Vikings' Sam Bradford focused on getting back to 'where I can play football again'
EDEN PRAIRIE, Minn. — The way Sam Bradford played in the Vikings' season opener against the New Orleans Saints, there was always a chance it would be his best game of the year. It would have been difficult to improve on 27-for-32 passing 346 yards and three touchdowns.
After injuring his left knee for the third time, Bradford never really got the chance.
The Vikings' erstwhile starting quarterback returned to practice this week and was elated Wednesday, Jan. 3, simply to have practiced two days in a row.
"It's been a lot of fun," Bradford said. "I've been working extremely hard to be able to get back out there, and so just to be out there and be able to go through these two practices, it's been great."
Acquired for a first-round draft pick after Teddy Bridgewater blew out his left knee in August 2016, Bradford appeared on track for big things after a 29-19 victory over the Saints on Sept. 11. Afterward, his quarterback rating was a career-high, and fairly astonishing, 143.
But he played only one more half, a clear struggle during a 20-19 victory at Chicago on Oct. 9, and a few weeks later had arthroscopic surgery to clear out what Vikings trainer Eric Sugarman then called "wear and tear" in a left knee that had been surgically repaired twice before.
With the Vikings (13-3) about to enjoy a bye week before starting the postseason with a divisional playoff game on Jan. 14 against a foe to be determined, Bradford was asked if that career game against the Saints had him wondering what might have been for the No. 1 overall pick in the 2010 NFL Draft.
Finally, the Heisman Trophy winner from Oklahoma appeared to have found the right team at the right time.
"I think anytime you get hurt, obviously you're going to go through those different scenarios," he said. "I try not to go there."
Bradford, 30, remains on injured reserve and it's unclear whether he might be activated for any playoff games — head coach Mike Zimmer has not been available since Bradford returned to practice — but Case Keenum stepped into the starting quarterback job and has run with it, leading Minnesota to an 11-1 record since relieving Bradford late in the first half against the Bears.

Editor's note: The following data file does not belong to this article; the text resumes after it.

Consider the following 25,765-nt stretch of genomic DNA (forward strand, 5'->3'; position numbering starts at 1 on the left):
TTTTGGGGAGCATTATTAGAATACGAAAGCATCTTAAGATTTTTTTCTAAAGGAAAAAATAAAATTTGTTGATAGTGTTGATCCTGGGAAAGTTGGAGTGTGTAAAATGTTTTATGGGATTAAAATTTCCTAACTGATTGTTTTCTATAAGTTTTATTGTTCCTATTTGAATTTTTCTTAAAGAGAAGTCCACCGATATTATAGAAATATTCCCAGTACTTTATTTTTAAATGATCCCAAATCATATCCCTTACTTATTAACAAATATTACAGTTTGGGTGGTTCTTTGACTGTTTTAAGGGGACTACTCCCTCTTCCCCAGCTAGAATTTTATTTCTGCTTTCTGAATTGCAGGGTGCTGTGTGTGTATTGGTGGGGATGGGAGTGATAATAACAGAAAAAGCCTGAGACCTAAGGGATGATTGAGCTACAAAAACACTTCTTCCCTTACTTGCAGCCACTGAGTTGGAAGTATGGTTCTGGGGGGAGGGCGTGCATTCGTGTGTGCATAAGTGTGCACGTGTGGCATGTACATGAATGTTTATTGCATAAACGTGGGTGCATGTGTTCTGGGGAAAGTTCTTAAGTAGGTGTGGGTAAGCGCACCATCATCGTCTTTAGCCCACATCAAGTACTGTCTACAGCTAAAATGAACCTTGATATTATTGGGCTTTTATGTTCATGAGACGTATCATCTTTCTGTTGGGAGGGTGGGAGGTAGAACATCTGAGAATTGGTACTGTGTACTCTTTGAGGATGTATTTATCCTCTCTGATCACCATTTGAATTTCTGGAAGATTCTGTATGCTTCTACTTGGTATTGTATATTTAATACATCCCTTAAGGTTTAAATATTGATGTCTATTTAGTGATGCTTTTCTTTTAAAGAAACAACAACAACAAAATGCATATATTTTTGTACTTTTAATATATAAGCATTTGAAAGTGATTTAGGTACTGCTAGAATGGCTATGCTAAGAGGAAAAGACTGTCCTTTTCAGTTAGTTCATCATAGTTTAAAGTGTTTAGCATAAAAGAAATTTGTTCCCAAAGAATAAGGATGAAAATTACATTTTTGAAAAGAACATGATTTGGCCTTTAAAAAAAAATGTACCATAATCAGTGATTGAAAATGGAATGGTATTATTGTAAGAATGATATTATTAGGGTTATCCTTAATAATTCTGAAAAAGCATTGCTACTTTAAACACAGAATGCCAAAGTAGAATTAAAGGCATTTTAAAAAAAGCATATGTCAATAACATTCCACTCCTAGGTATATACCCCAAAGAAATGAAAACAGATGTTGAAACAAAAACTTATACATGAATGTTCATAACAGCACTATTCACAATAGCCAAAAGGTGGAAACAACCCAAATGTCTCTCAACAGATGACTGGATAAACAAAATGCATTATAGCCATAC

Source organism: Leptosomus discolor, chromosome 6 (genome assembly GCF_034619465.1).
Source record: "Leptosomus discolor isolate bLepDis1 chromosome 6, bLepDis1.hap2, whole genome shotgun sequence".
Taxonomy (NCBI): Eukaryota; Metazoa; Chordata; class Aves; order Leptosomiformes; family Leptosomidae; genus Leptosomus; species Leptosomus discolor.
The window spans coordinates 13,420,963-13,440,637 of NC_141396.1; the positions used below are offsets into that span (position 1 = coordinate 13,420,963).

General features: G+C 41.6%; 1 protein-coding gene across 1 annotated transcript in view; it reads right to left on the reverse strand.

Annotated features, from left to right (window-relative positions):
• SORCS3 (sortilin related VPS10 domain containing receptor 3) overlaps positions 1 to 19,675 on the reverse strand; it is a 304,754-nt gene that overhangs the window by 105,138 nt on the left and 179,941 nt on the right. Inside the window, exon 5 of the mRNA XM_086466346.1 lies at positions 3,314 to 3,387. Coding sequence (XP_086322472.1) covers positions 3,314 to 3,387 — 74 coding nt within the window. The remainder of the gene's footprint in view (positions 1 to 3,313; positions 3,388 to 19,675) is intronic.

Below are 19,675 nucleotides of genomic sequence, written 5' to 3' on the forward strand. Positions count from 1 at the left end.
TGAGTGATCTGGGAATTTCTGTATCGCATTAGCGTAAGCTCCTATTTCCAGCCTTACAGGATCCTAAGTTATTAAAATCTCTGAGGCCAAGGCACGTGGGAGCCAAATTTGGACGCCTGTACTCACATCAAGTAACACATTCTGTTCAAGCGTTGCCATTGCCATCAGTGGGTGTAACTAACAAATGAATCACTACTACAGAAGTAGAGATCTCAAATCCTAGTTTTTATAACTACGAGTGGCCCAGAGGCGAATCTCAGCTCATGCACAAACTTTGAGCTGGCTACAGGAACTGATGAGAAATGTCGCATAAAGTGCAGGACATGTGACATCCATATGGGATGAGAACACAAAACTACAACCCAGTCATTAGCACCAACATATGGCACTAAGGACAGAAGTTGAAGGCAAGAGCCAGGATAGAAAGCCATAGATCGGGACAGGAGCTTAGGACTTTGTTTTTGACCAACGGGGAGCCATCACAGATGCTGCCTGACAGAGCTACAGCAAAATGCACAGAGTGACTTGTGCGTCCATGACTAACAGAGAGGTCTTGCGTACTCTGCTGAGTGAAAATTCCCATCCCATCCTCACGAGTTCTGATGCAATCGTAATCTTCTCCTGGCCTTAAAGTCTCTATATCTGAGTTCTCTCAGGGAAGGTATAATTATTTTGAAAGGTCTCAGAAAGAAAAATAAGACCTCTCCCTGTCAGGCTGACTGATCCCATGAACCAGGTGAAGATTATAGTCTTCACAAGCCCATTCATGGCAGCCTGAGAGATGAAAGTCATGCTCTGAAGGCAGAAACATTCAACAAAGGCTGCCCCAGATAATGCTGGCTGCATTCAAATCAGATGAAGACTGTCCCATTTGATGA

"I'm focused on just trying to get myself back into a position where I can play football again," Bradford said. "I've been focused on that for the past eight weeks, so these past two days have been extremely important for me and very encouraging for me in my rehab process."
This is the third time Bradford has had a season ended by surgery on his left knee. The first two, in 2013 and 2014 in St. Louis, were reconstructions of his anterior cruciate ligament. He and the Vikings tried for avoid a third surgery, Bradford said, but "it seemed like we tried about everything we could to get it to calm down. I wanted to give it as much time as possible, and it just seemed like whatever we did, it just wasn't getting to the point that we needed it to get to."
Surgery, he said, "was a last resort, but it was one of those things that once we got to the bye week (Oct. 30-Nov. 5) and tried to test it, we just felt like it was the last stop."
Another knee surgery, Bradford acknowledged Wednesday, was difficult. Asked if he wondered whether his career might be over, he said, "I think so."
"Obviously, having gone through what I've gone through with this knee, and having gone through another surgery, the initial couple of days, or couple of weeks after the surgery, you're still not exactly sure how things are going to go and how your knee is going to respond," he said. "It's hard not to let those thoughts creep into your mind. That was a battle I fought for a few weeks.
"But it seemed like each day that it got better, each week, those thoughts started to leave my mind and I started to become more confident in how I felt on my knee and what I was able to do."
With Bridgewater back from his knee injury, and Keenum playing as well as any quarterback in the NFL, it's unlikely Bradford will be retained by Minnesota. He is in the final year of a contract paying him $18 million, and already has made more than $100 million in the NFL.
Why not retire?
"Well, obviously the love you have for the game, and the work you've put in," he said. "That's the hardest thing is knowing how much time, and how much work I put in, over the offseason trying to get ready for this season and having it taken away again. You realize how special it is to be on the field."